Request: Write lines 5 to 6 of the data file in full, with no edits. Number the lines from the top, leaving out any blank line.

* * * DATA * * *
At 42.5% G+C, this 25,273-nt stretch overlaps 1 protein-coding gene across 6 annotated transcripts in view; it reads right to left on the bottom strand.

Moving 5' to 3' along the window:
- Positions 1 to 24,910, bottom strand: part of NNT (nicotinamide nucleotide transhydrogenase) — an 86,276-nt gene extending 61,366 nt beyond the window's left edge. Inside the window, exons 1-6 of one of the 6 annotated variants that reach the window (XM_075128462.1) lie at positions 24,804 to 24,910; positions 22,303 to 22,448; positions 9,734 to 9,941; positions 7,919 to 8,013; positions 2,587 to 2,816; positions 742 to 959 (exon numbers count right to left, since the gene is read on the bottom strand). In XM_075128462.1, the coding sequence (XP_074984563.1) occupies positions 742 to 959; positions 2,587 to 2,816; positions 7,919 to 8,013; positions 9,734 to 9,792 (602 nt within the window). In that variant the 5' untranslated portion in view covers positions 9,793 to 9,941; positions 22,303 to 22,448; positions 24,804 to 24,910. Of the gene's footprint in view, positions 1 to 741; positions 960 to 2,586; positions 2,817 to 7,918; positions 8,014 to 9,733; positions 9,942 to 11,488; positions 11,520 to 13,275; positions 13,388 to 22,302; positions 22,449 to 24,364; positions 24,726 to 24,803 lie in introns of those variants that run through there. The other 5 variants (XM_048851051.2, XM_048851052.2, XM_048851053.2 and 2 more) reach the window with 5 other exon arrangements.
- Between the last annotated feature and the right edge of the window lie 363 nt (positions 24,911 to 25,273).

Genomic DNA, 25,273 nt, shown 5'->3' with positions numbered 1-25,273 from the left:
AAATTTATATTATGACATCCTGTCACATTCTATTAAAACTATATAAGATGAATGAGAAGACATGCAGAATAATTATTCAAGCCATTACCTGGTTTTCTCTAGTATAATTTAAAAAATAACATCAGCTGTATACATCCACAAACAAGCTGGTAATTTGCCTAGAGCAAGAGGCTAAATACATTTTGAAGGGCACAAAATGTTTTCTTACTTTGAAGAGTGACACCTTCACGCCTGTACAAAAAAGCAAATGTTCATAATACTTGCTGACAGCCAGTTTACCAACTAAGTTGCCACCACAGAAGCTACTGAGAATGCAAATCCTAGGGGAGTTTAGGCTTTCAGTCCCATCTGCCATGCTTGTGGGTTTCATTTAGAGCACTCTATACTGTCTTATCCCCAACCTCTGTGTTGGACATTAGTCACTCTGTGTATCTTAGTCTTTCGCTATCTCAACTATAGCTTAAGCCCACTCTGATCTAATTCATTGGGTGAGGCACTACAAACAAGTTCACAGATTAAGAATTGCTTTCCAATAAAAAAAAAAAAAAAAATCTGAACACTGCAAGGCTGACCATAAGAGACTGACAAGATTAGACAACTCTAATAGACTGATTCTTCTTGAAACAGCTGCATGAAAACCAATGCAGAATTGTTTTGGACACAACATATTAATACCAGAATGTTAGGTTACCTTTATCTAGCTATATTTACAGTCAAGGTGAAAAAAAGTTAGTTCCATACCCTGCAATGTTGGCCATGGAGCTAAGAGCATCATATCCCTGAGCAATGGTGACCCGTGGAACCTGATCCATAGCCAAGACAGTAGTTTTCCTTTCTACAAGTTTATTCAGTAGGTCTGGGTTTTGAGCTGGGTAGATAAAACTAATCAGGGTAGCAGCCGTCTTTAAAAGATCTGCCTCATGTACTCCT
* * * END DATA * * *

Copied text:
Genomic DNA, 25,273 nt, shown 5'->3' with positions numbered 1-25,273 from the left:
AAATTTATATTATGACATCCTGTCACATTCTATTAAAACTATATAAGATGAATGAGAAGACATGCAGAATAATTATTCAAGCCATTACCTGGTTTTCTCTAGTATAATTTAAAAAATAACATCAGCTGTATACATCCACAAACAAGCTGGTAATTTGCCTAGAGCAAGAGGCTAAATACATTTTGAAGGGCACAAAATGTTTTCTTACTTTGAAGAGTGACACCTTCACGCCTGTACAAAAAAGCAAATGTTCATAATACTTGCTGACAGCCAGTTTACCAACTAAGTTGCCACCACAGAAGCTACTGAGAATGCAAATCCTAGGGGAGTTTAGGCTTTCAGTCCCATCTGCCATGCTTGTGGGTTTCATTTAGAGCACTCTATACTGTCTTATCCCCAACCTCTGTGTTGGACATTAGTCACTCTGTGTATCTTAGTCTTTCGCTATCTCAACTATAGCTTAAGCCCACTCTGATCTAATTCATTGGGTGAGGCACTACAAACAAGTTCACAGATTAAGAATTGCTTTCCAATAAAAAAAAAAAAAAAAATCTGAACACTGCAAGGCTGACCATAAGAGACTGACAAGATTAGACAACTCTAATAGACTGATTCTTCTTGAAACAGCTGCATGAAAACCAATGCAGAATTGTTTTGGACACAACATATTAATACCAGAATGTTAGGTTACCTTTATCTAGCTATATTTACAGTCAAGGTGAAAAAAAGTTAGTTCCATACCCTGCAATGTTGGCCATGGAGCTAAGAGCATCATATCCCTGAGCAATGGTGACCCGTGGAACCTGATCCATAGCCAAGACAGTAGTTTTCCTTTCTACAAGTTTATTCAGTAGGTCTGGGTTTTGAGCTGGGTAGATAAAACTAATCAGGGTAGCAGCCGTCTTTAAAAGATCTGCCTCATGTACTCCT